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Roads of Arabia: Archaeological Treasures of Saudi Arabia

Roads of Arabia: Archaeological Treasures of Saudi Arabia

In a nutshell
Looking for something different? This exhibition offers the opportunity to see the land of Arabia through its objects from over a million years ago (!) through to present day. Recent archaeology uncovered artifacts from prehistoric, pre-Islam Arabia provide information about the area’s history and culture. The collection includes tools, pottery, jewelry, sculptures, frescoes, incense burners and much more. 

The venue
The Tokyo National Museum’s Hyokeikan building, which is the building on the left after passing through the main entrance. This Important Cultural Property is a beautiful two-story building based on ancient Greek and Roman architecture.

English? (labels/audio guides/handouts)
All of the information, except for the extended captions for some selected works, is translated into English (and other languages).

The feels
Ancient tools and pottery might not be for everyone but it’s exciting to see and learn about the history and uses of ancient artifacts from an area that isn’t well known to many.

Appeal
If it seems like the Tokyo art scene is dominated by French Impressionists and other classic European art, this exhibition might be a nice change of pace.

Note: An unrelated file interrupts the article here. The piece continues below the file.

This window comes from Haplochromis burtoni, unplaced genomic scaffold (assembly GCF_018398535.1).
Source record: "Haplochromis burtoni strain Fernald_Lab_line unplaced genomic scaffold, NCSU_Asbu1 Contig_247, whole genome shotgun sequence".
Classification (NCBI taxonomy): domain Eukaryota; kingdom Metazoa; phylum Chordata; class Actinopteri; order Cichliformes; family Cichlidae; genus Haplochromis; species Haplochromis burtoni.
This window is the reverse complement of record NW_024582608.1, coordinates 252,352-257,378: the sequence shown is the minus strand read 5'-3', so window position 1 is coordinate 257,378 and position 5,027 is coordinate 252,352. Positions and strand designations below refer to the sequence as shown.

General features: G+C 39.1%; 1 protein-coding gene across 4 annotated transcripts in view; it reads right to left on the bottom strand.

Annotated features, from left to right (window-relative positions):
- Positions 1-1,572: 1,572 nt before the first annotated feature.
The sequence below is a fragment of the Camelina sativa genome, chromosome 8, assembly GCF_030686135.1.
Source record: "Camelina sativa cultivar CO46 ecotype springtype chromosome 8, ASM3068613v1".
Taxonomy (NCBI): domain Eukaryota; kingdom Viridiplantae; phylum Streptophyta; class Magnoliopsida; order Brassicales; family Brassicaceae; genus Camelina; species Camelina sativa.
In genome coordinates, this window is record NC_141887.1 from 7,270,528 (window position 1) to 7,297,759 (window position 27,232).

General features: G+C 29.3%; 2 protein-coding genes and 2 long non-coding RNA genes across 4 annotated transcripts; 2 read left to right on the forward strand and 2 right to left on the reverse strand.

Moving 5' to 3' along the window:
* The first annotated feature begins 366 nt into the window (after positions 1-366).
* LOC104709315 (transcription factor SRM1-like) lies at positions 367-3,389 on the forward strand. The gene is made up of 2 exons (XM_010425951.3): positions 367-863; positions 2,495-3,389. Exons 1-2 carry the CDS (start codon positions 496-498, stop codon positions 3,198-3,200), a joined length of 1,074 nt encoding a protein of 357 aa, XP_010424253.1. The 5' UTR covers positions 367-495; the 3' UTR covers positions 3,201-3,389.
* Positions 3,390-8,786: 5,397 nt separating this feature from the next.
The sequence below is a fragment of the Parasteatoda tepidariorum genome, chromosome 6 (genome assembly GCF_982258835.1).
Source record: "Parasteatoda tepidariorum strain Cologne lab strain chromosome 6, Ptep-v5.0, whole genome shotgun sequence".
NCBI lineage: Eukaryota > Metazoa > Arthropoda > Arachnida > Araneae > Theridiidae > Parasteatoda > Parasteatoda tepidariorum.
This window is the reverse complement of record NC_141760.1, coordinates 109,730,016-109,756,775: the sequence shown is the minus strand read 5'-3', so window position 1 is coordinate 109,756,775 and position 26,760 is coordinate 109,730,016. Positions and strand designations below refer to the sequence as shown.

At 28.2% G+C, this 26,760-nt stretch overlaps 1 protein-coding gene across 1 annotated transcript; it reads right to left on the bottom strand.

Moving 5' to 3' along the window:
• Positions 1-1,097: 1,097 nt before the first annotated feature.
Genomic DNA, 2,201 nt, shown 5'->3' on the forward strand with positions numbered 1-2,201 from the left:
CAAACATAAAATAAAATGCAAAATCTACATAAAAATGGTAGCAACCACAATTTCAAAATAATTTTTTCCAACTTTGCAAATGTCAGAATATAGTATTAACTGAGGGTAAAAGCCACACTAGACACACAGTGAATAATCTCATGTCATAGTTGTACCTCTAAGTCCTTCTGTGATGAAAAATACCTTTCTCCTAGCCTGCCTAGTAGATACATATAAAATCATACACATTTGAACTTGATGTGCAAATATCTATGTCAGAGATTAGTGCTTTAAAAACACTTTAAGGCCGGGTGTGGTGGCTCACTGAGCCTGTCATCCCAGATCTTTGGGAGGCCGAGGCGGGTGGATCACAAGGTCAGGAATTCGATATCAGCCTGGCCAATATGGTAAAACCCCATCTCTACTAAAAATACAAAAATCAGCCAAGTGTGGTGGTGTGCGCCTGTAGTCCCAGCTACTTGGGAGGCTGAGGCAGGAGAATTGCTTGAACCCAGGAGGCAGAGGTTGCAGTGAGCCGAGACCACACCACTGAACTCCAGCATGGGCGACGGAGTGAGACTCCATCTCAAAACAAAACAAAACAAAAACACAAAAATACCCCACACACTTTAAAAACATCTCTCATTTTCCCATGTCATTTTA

How far out?
A ten minute walk through Ueno Park from Ueno Station. 

How much time? 
About 45 minutes. 

How much money?
¥620 for general admission includes this exhibit. If you’re going to the popular Treasures from Ninnaji Temple and Omuro for ¥1,600, general admission (including this exhibit) is included as well.

Until when?
Now extended until May 13, 2018

Rating: make a special trip, see it if you’re in the area or have some free time, see it only if you like this specific type of art
Worth seeing if you’re in the area or looking for something different.

Links:
http://www.tnm.jp/modules/r_free_page/index.php?id=1886

Kan’ei Elegance: Edo-Period Court Culture and Enshu, Ninsei, and Tan’yu

Kan’ei Elegance: Edo-Period Court Culture and Enshu, Ninsei, and Tan’yu

Flore d’Odilon Redon

Flore d’Odilon Redon